February 4, 2008
Concerns Over Online Genetic Tests
A few months from now, new genetic tests will be available over the Internet that will allow people to find out, through sending off a saliva sample, if they possess a genetic variability that increases their risk of bipolar depression or schizophrenia.
The tests are based on recent discoveries of gene variants that can increase a person's chance of depression or schizophrenia. Each gene variant raises a person's risks by only a small amount, but if tests for several variants are combined it creates a useful risk assessment for an individual, according to firms such as NeuroMark in Colorado, Psynomics in California, and SureGene in Kentucky, who are marketing the tests. The tests will sell for several hundred dollars.
However, leading British psychiatrists have been highly critical of the online availability of these tests, claiming the technology is still nascent and cannot yet help in making diagnoses. They also warn the online tests might even worsen individuals' mental and emotional problems.
"These tests will only worry, confuse and mislead the public and patients," said psychiatrist Professor Nick Craddock of Cardiff University in a statement to the British publication The Guardian. "There is a long way to go before we have genetic tests that may be helpful to patients. Using tests at the moment is only likely to cause harm."
Professor David Collier of the Institute of Psychiatry, London, agreed with Craddock. "At best, these tests are clinically useless. At worst, their results could cause serious worries for patients," he said.
For example, Psynomics has developed a test for identifying individuals at risk for depression. The company's chief executive John Kelsoe told Science magazine last week, "This is going to be initially driven by patients."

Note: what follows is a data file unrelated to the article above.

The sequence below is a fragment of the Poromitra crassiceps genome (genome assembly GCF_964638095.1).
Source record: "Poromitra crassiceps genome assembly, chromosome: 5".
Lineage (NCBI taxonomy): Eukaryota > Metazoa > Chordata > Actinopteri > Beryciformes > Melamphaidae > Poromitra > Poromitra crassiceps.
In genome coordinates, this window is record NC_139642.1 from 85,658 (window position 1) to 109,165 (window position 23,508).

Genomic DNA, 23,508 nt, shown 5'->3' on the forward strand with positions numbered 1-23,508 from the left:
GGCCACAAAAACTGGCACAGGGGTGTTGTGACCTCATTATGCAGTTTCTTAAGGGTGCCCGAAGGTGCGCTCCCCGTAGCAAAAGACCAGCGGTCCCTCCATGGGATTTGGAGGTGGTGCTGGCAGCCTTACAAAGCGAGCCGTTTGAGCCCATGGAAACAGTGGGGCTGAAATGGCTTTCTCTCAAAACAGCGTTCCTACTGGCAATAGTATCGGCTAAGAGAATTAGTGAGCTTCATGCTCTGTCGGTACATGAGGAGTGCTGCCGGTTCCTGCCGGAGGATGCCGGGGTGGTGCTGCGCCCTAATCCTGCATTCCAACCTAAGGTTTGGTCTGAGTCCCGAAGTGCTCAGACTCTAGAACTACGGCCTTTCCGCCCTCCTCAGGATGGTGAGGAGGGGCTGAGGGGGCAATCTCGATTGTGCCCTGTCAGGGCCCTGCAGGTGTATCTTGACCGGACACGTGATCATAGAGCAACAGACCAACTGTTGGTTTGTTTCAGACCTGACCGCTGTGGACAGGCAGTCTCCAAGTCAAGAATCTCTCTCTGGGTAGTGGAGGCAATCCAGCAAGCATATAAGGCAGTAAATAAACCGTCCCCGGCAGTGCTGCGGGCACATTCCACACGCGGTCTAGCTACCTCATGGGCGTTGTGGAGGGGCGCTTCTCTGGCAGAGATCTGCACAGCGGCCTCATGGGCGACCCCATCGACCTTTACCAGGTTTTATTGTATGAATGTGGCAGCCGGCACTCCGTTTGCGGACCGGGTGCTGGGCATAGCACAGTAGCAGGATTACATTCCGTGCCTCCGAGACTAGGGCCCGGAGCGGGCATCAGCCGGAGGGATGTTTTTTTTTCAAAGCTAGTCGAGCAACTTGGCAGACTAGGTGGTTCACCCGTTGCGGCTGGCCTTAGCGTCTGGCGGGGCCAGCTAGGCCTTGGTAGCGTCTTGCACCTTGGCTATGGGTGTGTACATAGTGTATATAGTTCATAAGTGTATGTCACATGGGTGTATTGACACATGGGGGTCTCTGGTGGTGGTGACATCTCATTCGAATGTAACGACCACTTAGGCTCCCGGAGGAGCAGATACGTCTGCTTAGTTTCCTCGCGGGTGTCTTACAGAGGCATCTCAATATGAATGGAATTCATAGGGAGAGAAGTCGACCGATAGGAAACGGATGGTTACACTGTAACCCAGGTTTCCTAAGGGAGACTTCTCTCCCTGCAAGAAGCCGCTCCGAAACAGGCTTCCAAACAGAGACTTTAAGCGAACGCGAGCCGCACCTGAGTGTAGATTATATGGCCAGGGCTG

But Dr. Cathryn Lewis of the Institute of Psychiatry in London disputed the usefulness of these tests. "The general risk of developing bipolar depression is around one per cent. If you possess the worst set of gene variants, then your risk rises to three per cent. That means you are three times more likely than average to get bipolar depression. That may seem worrying but it is still a very low risk. It is still 97 per cent likely that you won't get depression. People are not likely to realize that."
According to the Guardian, another test to be sold by NeuroMark, first in the US and later this year in Europe, is based on genes that predispose people to react badly to stress. If a person inherits this gene section from both parents, he or she has an increased chance of suffering from severe depression after stressful situations. 'About 20 per cent of people have this combination,' said Kim Bechthold, NeuroMark's chief executive officer. "It is useful information to know."
Bechthold recommends those who test positive for these variants could then take actions to counter their risks. "We suggest joining a choir, eating chocolate or buying a puppy," she told the Guardian.
Craddock dismissed the idea. "Life is stressful. You cannot avoid it. It is extremely unhelpful to tell people that they face a risk like that."
Complicating the issue even further is that scientists have found only a small number of risk gene variants for psychiatric disorders. It is thought many more exist but have not yet been discovered.
"The trouble is that if someone takes a test which suggests they face no risk, they could easily think they can then do what they want," Craddock said.
"They might start taking recreational drugs again, which would pose problems if they are prone to depression. Other risk gene variants might later be discovered and new tests developed. Then we will find these people actually have an inherent proneness to depression after all. It will be too late by then, however."
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